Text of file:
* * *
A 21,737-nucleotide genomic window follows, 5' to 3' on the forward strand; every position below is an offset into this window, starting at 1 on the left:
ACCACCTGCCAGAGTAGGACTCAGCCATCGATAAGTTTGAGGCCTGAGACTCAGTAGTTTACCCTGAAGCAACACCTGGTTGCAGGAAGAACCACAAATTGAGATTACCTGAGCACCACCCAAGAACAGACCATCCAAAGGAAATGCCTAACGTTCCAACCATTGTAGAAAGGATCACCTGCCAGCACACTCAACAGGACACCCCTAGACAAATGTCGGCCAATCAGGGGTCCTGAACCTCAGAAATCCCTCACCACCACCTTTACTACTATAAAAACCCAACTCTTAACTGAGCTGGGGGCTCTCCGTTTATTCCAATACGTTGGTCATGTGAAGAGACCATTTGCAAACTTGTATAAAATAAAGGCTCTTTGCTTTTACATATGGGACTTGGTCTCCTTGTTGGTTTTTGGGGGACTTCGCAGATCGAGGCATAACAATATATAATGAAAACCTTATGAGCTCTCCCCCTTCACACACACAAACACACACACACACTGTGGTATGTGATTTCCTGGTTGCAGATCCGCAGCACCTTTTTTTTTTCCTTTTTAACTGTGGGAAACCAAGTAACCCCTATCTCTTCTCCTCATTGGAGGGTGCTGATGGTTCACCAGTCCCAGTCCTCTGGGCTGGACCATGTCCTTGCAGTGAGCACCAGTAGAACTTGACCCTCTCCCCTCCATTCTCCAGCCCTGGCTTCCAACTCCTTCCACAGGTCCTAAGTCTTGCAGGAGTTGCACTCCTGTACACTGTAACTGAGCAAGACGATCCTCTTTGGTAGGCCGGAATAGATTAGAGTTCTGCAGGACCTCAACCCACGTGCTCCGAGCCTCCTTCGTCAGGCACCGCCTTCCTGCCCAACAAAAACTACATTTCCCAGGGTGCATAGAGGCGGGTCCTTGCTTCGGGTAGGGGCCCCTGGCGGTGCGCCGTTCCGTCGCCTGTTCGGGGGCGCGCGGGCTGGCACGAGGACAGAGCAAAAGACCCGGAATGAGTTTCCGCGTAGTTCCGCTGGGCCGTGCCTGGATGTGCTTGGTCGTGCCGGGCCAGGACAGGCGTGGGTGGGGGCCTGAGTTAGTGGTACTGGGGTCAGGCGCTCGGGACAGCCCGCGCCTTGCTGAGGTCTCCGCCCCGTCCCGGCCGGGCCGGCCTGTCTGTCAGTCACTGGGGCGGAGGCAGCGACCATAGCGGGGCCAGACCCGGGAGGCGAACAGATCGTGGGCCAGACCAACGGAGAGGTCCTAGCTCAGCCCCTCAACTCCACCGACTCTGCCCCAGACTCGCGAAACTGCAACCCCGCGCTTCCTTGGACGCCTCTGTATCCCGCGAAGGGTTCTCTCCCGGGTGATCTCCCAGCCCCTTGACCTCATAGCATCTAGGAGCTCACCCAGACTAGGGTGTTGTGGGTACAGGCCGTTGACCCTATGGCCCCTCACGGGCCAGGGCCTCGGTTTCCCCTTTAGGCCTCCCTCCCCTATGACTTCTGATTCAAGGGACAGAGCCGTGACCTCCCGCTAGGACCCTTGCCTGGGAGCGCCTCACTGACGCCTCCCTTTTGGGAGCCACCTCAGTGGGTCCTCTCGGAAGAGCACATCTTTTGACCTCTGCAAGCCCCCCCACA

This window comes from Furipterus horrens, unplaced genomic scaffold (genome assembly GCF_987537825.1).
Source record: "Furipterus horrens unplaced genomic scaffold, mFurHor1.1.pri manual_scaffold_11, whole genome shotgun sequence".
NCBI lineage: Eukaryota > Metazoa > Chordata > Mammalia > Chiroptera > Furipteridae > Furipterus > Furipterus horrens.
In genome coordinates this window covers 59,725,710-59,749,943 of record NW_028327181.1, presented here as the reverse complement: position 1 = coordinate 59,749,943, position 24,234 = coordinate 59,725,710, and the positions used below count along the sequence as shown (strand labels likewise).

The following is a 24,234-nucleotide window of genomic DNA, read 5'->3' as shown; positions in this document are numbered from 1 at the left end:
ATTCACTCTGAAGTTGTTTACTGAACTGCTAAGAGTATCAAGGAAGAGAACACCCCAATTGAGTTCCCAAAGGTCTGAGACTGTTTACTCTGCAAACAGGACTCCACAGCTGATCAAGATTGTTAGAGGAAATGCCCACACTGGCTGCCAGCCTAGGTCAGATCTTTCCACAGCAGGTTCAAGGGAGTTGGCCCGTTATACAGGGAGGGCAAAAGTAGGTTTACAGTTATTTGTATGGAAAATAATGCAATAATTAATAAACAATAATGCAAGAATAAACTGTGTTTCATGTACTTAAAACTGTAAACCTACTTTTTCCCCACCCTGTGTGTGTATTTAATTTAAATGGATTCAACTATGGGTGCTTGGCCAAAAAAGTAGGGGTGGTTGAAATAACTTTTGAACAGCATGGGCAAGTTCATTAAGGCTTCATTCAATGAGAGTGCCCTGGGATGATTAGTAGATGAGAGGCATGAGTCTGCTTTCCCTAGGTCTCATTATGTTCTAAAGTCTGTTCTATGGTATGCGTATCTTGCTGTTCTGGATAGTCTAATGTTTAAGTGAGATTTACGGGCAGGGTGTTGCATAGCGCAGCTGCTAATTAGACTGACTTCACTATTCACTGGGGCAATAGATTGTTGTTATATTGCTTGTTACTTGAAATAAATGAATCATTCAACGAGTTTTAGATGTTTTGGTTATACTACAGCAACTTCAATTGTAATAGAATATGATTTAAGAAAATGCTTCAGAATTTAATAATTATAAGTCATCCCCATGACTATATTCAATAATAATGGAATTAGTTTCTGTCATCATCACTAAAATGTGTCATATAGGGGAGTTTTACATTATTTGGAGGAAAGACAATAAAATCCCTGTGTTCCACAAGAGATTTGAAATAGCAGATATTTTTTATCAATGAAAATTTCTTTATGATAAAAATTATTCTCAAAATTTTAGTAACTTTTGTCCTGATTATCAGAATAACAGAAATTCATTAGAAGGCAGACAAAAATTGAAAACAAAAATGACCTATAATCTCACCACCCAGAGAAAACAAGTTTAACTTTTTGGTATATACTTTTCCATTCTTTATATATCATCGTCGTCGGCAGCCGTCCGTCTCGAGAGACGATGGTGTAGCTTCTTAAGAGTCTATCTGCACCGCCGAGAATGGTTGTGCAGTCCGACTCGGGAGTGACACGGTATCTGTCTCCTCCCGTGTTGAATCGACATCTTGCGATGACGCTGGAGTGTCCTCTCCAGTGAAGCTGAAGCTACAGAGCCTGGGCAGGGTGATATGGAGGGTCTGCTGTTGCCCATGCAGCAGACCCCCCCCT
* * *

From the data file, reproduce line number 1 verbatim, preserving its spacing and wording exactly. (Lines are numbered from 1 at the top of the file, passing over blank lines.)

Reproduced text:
A 21,737-nucleotide genomic window follows, 5' to 3' on the forward strand; every position below is an offset into this window, starting at 1 on the left: